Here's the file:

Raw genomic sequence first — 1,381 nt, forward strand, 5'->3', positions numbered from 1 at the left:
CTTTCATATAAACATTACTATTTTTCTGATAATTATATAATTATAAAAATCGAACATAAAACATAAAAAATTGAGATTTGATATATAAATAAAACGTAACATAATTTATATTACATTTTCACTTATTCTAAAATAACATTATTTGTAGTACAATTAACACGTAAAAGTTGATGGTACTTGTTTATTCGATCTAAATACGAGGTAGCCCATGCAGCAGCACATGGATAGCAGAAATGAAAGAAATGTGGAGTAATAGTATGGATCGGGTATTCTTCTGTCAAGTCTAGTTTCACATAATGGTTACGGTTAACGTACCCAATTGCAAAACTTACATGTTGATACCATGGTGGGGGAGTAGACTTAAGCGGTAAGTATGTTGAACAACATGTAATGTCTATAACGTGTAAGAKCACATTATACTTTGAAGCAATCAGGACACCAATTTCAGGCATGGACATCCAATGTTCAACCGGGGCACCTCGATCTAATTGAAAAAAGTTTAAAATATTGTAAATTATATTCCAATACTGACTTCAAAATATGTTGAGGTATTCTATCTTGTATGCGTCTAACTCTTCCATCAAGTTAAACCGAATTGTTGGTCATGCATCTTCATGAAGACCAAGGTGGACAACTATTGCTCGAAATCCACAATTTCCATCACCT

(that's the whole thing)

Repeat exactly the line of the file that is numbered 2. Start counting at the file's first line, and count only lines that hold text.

CTTTCATATAAACATTACTATTTTTCTGATAATTATATAATTATAAAAATCGAACATAAAACATAAAAAATTGAGATTTGATATATAAATAAAACGTAACATAATTTATATTACATTTTCACTTATTCTAAAATAACATTATTTGTAGTACAATTAACACGTAAAAGTTGATGGTACTTGTTTATTCGATCTAAATACGAGGTAGCCCATGCAGCAGCACATGGATAGCAGAAATGAAAGAAATGTGGAGTAATAGTATGGATCGGGTATTCTTCTGTCAAGTCTAGTTTCACATAATGGTTACGGTTAACGTACCCAATTGCAAAACTTACATGTTGATACCATGGTGGGGGAGTAGACTTAAGCGGTAAGTATGTTGAACAACATGTAATGTCTATAACGTGTAAGAKCACATTATACTTTGAAGCAATCAGGACACCAATTTCAGGCATGGACATCCAATGTTCAACCGGGGCACCTCGATCTAATTGAAAAAAGTTTAAAATATTGTAAATTATATTCCAATACTGACTTCAAAATATGTTGAGGTATTCTATCTTGTATGCGTCTAACTCTTCCATCAAGTTAAACCGAATTGTTGGTCATGCATCTTCATGAAGACCAAGGTGGACAACTATTGCTCGAAATCCACAATTTCCATCACCT